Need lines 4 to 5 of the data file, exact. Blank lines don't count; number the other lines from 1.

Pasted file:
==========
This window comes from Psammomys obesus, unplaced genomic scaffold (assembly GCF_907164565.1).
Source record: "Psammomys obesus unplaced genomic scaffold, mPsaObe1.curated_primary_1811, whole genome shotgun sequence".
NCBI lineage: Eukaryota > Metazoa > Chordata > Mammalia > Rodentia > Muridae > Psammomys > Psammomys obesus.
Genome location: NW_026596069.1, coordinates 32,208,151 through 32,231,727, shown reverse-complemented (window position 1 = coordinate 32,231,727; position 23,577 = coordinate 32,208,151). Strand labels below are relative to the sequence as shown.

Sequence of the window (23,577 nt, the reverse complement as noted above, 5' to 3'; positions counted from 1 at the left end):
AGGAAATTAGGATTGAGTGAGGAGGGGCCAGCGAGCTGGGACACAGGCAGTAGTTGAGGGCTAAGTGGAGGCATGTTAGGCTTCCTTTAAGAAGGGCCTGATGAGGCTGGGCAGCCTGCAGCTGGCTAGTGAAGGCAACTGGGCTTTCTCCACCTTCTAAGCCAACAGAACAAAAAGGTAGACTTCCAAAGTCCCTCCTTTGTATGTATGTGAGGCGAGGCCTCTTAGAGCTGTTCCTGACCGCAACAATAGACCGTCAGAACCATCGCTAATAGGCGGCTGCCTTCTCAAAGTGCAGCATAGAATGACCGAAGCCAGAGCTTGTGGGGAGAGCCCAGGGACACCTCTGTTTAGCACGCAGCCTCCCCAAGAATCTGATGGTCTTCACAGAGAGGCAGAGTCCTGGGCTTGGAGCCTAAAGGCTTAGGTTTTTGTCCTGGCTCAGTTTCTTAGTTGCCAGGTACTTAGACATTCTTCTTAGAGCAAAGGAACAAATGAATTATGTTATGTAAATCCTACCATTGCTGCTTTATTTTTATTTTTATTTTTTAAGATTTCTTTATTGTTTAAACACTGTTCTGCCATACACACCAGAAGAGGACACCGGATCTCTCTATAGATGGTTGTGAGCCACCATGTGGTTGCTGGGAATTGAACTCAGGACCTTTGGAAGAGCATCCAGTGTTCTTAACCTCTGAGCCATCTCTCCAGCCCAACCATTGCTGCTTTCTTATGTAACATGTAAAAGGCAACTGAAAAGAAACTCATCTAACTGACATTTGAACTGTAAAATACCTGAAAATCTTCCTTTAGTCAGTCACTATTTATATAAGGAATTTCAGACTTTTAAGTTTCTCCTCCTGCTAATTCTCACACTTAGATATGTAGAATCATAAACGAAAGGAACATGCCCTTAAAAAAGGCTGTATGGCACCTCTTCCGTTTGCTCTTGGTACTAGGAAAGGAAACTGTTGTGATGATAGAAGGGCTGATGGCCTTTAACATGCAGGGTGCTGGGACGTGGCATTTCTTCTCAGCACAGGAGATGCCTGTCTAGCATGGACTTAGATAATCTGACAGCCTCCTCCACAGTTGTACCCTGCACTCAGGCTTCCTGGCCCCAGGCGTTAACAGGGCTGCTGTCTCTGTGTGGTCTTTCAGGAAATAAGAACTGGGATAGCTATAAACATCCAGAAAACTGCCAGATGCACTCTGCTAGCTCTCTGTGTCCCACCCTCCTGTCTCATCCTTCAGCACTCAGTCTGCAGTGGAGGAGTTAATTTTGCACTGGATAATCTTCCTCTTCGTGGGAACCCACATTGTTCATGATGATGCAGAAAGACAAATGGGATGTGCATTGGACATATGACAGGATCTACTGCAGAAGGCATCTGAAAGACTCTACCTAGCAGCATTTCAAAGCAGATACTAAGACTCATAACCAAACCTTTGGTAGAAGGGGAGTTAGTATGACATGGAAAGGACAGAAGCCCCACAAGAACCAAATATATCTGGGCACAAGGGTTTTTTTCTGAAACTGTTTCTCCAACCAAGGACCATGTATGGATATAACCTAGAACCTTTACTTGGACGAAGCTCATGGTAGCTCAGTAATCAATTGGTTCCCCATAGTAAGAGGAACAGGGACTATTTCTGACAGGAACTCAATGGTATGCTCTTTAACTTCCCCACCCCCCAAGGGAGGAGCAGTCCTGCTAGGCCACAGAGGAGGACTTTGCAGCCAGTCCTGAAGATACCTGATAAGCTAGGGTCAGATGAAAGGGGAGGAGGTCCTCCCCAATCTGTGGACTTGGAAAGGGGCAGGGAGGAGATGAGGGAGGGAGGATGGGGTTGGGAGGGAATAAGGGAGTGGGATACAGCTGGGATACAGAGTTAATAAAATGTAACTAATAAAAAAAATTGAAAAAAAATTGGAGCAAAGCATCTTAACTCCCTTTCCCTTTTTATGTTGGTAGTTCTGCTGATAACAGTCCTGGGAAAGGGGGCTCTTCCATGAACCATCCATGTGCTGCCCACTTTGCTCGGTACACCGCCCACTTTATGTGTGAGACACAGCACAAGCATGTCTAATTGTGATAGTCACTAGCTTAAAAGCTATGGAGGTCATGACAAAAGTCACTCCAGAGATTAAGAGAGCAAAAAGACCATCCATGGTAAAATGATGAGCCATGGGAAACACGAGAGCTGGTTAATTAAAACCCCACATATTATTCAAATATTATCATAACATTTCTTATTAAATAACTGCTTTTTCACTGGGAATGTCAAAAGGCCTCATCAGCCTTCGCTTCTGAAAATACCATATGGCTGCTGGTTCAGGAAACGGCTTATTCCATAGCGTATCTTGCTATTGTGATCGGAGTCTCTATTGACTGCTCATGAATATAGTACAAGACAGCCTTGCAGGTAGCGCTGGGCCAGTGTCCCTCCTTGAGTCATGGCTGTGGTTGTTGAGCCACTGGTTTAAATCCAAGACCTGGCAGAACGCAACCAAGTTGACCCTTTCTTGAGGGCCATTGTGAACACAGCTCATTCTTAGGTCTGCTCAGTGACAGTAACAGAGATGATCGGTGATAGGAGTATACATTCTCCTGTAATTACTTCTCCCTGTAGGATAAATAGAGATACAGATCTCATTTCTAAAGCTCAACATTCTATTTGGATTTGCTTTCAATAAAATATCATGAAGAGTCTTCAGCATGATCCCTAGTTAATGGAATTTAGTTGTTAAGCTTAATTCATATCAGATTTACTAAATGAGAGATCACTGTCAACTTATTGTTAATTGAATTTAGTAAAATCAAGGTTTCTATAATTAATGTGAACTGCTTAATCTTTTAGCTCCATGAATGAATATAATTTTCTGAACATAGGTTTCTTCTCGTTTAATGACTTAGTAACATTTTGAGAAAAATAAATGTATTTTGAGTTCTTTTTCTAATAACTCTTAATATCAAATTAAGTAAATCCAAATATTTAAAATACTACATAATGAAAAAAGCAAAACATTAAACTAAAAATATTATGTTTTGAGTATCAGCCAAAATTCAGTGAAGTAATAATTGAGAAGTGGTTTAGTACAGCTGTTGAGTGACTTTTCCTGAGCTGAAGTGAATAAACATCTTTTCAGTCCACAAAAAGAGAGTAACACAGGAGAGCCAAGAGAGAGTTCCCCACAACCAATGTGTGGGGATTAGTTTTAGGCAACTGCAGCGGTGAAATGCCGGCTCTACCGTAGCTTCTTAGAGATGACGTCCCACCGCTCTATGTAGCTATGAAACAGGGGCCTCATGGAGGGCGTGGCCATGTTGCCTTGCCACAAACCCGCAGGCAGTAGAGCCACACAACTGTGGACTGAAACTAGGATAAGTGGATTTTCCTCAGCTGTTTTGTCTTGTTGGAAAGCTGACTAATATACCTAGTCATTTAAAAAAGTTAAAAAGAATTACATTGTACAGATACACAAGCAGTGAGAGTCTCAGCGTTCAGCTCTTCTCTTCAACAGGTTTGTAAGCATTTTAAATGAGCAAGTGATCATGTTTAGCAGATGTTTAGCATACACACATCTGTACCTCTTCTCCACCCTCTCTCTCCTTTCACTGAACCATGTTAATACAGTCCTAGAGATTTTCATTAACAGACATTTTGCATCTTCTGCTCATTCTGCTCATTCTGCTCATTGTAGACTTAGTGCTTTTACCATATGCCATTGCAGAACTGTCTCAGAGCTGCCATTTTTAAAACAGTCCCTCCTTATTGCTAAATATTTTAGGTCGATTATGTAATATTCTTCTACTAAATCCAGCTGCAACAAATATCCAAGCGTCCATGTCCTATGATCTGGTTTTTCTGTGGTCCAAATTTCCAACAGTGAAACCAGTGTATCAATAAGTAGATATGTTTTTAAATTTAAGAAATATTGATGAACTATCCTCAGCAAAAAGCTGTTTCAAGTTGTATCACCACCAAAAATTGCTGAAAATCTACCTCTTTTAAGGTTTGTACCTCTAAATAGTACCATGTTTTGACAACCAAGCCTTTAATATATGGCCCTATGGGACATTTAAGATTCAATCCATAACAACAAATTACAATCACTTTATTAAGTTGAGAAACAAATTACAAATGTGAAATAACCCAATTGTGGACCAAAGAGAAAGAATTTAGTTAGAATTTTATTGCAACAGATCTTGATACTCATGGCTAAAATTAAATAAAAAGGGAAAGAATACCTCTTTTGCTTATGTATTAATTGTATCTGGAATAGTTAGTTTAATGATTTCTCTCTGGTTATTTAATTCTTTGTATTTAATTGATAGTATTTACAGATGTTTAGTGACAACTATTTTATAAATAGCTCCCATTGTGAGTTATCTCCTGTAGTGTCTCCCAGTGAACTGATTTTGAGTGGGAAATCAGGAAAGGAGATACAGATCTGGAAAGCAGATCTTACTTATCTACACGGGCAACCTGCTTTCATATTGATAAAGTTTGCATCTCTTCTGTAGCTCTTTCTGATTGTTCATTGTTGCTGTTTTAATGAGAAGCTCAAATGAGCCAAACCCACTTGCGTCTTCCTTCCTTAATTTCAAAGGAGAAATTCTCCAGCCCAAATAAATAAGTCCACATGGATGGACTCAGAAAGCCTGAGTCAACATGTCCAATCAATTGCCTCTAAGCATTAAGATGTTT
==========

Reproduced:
Genome location: NW_026596069.1, coordinates 32,208,151 through 32,231,727, shown reverse-complemented (window position 1 = coordinate 32,231,727; position 23,577 = coordinate 32,208,151). Strand labels below are relative to the sequence as shown.

Sequence of the window (23,577 nt, the reverse complement as noted above, 5' to 3'; positions counted from 1 at the left end):